Automated Cell Counting for Malaria Detection

Automating the system for detecting and counting parasites for diagnoses of malaria.

Executive Summary

The major tool for diagnosing malaria is microscopy. Hundreds of millions of blood slides are inspected under the microscope every year for parasites causing malaria. This is a tedious and error-prone manual process, whose success depends on the experience of a microscopist.

To reduce the diagnostic burden, the National Library of Medicine (NLM), part of the National Institutes of Health, has developed software that can count parasite-infected and uninfected red blood cells using automatic image analysis and machine learning algorithms developed by computational scientists at NLM and the University of Missouri. With funding from the HHS Secretary's Ventures Fund, this software has been ported to Android smartphones. Running on a camera-equipped smartphone attached to a microscope by an adapter, the software screens the field of view for malaria parasites and reports the level of parasitemia to the microscopist.

The software has been trained with more than 200,000 blood cell images, which the NLM team acquired in Bangladesh and have been annotated by an expert microscopist.

The team is now field testing the software in Bangladesh and Thailand, following which the software will be made widely available to other sites.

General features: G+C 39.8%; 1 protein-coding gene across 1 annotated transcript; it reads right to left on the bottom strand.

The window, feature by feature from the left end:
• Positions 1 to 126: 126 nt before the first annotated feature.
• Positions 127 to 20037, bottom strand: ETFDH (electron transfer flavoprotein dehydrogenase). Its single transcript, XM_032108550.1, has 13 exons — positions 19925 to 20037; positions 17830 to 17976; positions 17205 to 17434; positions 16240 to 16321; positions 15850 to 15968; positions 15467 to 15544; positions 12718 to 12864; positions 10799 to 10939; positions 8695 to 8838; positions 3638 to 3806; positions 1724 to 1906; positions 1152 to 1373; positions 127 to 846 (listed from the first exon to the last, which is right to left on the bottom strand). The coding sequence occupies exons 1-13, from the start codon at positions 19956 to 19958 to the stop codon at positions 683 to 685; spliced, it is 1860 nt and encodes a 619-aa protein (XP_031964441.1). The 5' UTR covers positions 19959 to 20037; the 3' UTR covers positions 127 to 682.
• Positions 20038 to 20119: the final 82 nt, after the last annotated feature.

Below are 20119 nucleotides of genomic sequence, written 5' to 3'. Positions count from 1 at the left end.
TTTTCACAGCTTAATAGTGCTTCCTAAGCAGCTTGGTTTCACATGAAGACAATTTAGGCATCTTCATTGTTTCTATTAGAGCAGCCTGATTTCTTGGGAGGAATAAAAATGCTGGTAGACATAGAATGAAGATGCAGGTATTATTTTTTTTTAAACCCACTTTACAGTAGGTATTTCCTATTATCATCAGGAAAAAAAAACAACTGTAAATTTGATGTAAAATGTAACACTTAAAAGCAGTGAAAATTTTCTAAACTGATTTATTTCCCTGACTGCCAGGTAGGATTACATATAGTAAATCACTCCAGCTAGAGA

A project supported by the: HHS Secretary's Ventures Fund

Team Members

Stefan Jaeger (Project Lead), NIH
Sameer Antani, NIH
Hang Yu, NIH
Rick Fairhurst, NIH
Abhisheka Bansal, NIH
Richard Maude, University of Oxford (UK)
Kamolrat Silamut, Mahidol University (Thailand)


April 2015: Project received support from the HHS Secretary's Ventures Fund
July 2015: Field system design finalized (smartphone, microscope, and adapter)
August 2015: Begin image acquisition in the field
September 2015: Roadmap for software porting to smartphone finalized
October 2015: Annotation tool development and start of image annotation
December 2015: End of image acquisition
January 2016: End of image annotation
February 2016: First smartphone application prototype developed
April 2016: Patient database added and user feedback incorporated
May 2016: Support from HHS Secretary's Ventures Fund ends

Project Sponsor

George Thoma, Chief, Communications Engineering Branch, Lister Hill National Center for Biomedical Communications, National Library of Medicine, National Institutes of Health

Additional Information

Contributing Partners: 

Kannappan Palaniappan, University of Missouri
Ilker Ersoy, University of Missouri